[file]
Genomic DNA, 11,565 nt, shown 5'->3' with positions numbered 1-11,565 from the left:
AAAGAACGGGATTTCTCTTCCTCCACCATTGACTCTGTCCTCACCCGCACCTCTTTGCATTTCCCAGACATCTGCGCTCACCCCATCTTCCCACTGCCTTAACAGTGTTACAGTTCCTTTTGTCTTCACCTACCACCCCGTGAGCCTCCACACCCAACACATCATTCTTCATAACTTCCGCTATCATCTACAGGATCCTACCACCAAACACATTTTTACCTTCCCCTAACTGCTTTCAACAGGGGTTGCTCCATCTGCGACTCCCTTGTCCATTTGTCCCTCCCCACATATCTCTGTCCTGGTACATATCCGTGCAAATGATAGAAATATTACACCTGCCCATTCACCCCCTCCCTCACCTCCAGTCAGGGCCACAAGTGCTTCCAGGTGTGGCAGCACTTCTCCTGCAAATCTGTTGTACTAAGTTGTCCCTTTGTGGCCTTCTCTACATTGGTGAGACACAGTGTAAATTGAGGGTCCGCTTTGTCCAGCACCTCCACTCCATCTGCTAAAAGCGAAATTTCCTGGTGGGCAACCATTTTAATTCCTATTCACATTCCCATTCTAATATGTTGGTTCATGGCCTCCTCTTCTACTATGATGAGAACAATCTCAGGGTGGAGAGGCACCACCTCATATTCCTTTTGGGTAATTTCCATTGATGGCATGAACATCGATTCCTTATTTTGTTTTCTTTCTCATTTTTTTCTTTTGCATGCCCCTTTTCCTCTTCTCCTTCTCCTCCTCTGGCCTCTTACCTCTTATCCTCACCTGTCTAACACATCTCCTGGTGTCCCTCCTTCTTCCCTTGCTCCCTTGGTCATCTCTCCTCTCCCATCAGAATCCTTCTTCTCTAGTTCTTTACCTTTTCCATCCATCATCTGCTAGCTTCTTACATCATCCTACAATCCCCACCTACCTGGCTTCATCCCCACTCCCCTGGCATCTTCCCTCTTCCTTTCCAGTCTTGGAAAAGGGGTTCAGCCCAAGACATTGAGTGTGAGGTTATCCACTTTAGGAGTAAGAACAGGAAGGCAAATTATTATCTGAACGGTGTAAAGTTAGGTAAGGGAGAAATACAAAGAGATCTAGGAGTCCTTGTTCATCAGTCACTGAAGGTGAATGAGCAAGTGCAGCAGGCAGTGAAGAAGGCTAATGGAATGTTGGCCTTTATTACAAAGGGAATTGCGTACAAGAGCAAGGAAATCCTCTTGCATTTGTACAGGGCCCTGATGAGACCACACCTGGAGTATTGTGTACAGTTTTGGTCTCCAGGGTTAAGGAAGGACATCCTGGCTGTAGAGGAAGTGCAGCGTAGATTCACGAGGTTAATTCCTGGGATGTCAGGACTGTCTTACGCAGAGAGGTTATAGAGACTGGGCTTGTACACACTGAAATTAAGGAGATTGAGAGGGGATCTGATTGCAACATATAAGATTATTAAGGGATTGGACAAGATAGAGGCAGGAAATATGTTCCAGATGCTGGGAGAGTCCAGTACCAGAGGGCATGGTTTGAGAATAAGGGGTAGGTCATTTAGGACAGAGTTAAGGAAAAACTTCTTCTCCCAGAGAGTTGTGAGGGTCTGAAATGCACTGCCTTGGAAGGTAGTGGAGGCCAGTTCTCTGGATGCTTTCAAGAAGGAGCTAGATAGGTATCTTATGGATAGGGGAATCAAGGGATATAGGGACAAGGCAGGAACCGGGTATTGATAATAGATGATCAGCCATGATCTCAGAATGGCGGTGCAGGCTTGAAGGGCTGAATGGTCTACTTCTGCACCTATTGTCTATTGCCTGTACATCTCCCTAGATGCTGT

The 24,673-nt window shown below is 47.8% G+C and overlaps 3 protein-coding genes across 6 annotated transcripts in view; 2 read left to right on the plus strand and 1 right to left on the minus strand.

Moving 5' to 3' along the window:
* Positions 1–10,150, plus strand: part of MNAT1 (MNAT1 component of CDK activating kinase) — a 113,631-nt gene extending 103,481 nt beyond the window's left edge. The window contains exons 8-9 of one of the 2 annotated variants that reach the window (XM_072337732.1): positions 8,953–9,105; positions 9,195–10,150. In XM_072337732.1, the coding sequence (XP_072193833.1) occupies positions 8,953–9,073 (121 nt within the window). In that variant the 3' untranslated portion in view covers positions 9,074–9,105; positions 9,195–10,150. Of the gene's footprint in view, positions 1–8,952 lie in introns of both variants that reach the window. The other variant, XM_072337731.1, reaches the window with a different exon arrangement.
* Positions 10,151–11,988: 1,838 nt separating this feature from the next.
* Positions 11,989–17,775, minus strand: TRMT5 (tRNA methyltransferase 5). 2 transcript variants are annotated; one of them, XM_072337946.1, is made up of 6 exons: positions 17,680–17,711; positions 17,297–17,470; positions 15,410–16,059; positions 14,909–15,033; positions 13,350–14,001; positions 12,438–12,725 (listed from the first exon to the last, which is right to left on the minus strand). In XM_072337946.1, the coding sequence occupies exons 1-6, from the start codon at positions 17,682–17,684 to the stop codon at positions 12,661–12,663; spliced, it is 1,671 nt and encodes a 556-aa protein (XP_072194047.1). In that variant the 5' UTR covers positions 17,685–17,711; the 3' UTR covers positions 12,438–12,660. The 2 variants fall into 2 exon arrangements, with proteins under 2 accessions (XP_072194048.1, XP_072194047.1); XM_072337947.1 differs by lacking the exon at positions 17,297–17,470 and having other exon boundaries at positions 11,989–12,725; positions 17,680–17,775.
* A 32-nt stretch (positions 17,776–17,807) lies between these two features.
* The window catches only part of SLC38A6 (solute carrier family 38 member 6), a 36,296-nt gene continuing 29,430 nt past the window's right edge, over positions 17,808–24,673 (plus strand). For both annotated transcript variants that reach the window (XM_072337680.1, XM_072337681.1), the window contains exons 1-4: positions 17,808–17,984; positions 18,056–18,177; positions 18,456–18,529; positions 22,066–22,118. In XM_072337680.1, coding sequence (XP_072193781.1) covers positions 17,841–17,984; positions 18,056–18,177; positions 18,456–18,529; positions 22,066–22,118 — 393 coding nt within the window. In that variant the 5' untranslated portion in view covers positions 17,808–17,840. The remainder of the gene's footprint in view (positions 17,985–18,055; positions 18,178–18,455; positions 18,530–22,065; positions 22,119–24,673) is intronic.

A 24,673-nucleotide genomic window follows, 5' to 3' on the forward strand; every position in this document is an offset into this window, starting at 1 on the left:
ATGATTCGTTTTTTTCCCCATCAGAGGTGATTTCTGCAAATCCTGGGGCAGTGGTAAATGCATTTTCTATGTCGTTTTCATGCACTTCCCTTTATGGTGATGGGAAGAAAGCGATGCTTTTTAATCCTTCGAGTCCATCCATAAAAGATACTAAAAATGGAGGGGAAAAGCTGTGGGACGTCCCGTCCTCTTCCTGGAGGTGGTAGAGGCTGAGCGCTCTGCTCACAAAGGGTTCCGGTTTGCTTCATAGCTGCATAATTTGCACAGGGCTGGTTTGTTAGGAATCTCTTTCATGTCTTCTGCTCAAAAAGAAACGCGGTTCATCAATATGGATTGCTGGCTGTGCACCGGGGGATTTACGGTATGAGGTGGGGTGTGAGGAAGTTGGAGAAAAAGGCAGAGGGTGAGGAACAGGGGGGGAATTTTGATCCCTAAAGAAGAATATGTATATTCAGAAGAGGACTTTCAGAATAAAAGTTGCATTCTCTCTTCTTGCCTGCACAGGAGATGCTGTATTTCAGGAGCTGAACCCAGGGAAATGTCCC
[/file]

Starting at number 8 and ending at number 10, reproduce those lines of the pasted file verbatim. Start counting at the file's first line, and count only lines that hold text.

* A 32-nt stretch (positions 17,776–17,807) lies between these two features.
* The window catches only part of SLC38A6 (solute carrier family 38 member 6), a 36,296-nt gene continuing 29,430 nt past the window's right edge, over positions 17,808–24,673 (plus strand). For both annotated transcript variants that reach the window (XM_072337680.1, XM_072337681.1), the window contains exons 1-4: positions 17,808–17,984; positions 18,056–18,177; positions 18,456–18,529; positions 22,066–22,118. In XM_072337680.1, coding sequence (XP_072193781.1) covers positions 17,841–17,984; positions 18,056–18,177; positions 18,456–18,529; positions 22,066–22,118 — 393 coding nt within the window. In that variant the 5' untranslated portion in view covers positions 17,808–17,840. The remainder of the gene's footprint in view (positions 17,985–18,055; positions 18,178–18,455; positions 18,530–22,065; positions 22,119–24,673) is intronic.

A 24,673-nucleotide genomic window follows, 5' to 3' on the forward strand; every position in this document is an offset into this window, starting at 1 on the left: